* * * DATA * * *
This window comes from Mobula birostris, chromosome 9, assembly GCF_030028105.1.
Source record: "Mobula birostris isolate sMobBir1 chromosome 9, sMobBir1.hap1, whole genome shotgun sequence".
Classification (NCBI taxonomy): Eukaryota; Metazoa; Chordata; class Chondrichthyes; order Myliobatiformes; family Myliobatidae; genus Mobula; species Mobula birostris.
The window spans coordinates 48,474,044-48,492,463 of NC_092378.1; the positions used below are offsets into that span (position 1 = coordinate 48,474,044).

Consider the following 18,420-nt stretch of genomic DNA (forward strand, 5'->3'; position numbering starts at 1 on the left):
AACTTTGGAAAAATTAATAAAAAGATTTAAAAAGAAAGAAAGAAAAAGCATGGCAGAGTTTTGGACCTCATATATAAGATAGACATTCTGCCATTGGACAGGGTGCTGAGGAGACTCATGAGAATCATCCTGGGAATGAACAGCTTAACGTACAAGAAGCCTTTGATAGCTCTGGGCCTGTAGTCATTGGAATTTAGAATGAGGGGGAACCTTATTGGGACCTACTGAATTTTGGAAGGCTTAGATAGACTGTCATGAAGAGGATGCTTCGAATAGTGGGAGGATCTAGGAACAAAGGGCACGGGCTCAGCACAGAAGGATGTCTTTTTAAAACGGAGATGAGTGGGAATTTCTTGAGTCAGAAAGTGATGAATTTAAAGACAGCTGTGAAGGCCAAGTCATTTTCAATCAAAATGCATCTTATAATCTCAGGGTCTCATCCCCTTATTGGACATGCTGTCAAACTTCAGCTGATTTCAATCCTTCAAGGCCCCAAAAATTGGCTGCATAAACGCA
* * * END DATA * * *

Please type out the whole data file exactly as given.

This window comes from Mobula birostris, chromosome 9, assembly GCF_030028105.1.
Source record: "Mobula birostris isolate sMobBir1 chromosome 9, sMobBir1.hap1, whole genome shotgun sequence".
Classification (NCBI taxonomy): Eukaryota; Metazoa; Chordata; class Chondrichthyes; order Myliobatiformes; family Myliobatidae; genus Mobula; species Mobula birostris.
The window spans coordinates 48,474,044-48,492,463 of NC_092378.1; the positions used below are offsets into that span (position 1 = coordinate 48,474,044).

Consider the following 18,420-nt stretch of genomic DNA (forward strand, 5'->3'; position numbering starts at 1 on the left):
AACTTTGGAAAAATTAATAAAAAGATTTAAAAAGAAAGAAAGAAAAAGCATGGCAGAGTTTTGGACCTCATATATAAGATAGACATTCTGCCATTGGACAGGGTGCTGAGGAGACTCATGAGAATCATCCTGGGAATGAACAGCTTAACGTACAAGAAGCCTTTGATAGCTCTGGGCCTGTAGTCATTGGAATTTAGAATGAGGGGGAACCTTATTGGGACCTACTGAATTTTGGAAGGCTTAGATAGACTGTCATGAAGAGGATGCTTCGAATAGTGGGAGGATCTAGGAACAAAGGGCACGGGCTCAGCACAGAAGGATGTCTTTTTAAAACGGAGATGAGTGGGAATTTCTTGAGTCAGAAAGTGATGAATTTAAAGACAGCTGTGAAGGCCAAGTCATTTTCAATCAAAATGCATCTTATAATCTCAGGGTCTCATCCCCTTATTGGACATGCTGTCAAACTTCAGCTGATTTCAATCCTTCAAGGCCCCAAAAATTGGCTGCATAAACGCA